March 6 - Today's post contributed by Sue Macy
Roller Derby Rebels, Then and Now
My fascination with Roller Derby in the 1940s led me to write Roller Derby Rivals, a nonfiction picture book, illustrated by Matt Collins, about Toughie and Gerry during a memorable New York City series in 1948. I had touched on the Derby years before in my book, Winning Ways, but now I dug deeper. I read every article I could find in the half dozen New York dailies that covered the bouts, along with lots of background material on Derby history, Toughie and Gerry, and the development of television. (The Derby and TV had a symbiotic relationship, each feeding interest in the other.)
I also did research on the rebirth of Roller Derby. Early in the 21st century, the sport saw a groundswell of grassroots participation, driven, appropriately, by women. In 2005, the Women’s Flat Track Derby Association was formed to set standards for leagues around the world, and in 2011, teams from 13 nations competed in the first women’s Roller Derby World Cup. A check of statistics at the end of last month found 3,139 women’s flat track teams and 246 men’s flat track teams worldwide.
Of course, there are differences between the Derby as played by Toughie and Gerry and the current generation of skaters. Toughie and Gerry were professionals, while today most skaters pay to play. The early Derby stars competed on a banked track, shaped like the top of an inverted cone, which allowed them to create more speed and more dramatic moves. Most teams now skate on flat tracks. And skaters in Toughie’s and Gerry’s day exaggerated the drama and the violence in order to build audiences and satisfy the fans. Today’s game is still fast and exciting, but the emphasis is on safety. Skaters usually are required, or at least strongly advised, to purchase personal accident and liability insurance.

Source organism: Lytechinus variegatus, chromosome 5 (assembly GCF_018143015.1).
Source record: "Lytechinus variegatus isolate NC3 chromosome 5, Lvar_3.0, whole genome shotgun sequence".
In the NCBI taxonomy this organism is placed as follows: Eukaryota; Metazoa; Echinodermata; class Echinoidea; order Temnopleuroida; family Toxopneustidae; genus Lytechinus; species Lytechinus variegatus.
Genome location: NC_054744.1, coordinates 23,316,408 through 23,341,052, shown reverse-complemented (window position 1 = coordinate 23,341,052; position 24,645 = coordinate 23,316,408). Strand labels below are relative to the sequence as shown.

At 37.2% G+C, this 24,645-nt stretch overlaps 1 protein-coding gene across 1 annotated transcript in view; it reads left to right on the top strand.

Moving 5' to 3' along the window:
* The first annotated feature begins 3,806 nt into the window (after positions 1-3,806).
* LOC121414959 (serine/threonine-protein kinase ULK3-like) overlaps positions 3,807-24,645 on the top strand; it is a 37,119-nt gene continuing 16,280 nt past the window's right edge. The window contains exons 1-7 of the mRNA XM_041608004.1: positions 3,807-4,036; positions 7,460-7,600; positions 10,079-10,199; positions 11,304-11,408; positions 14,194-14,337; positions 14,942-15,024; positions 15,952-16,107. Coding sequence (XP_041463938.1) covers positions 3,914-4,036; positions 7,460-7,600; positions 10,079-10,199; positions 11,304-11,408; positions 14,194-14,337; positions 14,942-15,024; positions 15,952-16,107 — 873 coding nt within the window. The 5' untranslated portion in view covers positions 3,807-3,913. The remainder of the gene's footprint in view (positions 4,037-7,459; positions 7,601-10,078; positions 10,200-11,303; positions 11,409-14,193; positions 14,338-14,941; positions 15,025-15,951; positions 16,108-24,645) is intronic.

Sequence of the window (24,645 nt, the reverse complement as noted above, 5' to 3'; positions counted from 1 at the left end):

Even today, though, Roller Derby seems to attract rebels, channeling the spirit of Toughie and Gerry and their compatriots. At the first match I attended, featuring New Jersey’s Ironbound Maidens, the clear standout was an elegant-skating, tattoo-covered powerhouse aptly named Jenna von Fury. I once wrote that in the 1940s, Roller Derby was “the most liberating women’s sport of its time.” One could argue that it still is.
Sue Macy has written more than a dozen nonfiction books about sports and women’s history. Although she prefers to have her feet planted firmly on the ground, she can imagine another life where her Roller Derby name would be Bodoni Bold, after the typeface she used when she was editor of her junior high school newspaper.
Photos courtesy of the National Roller Derby Hall of Fame & Museum
Holiday House has prepared an Educator's Guide for Roller Derby Rivals.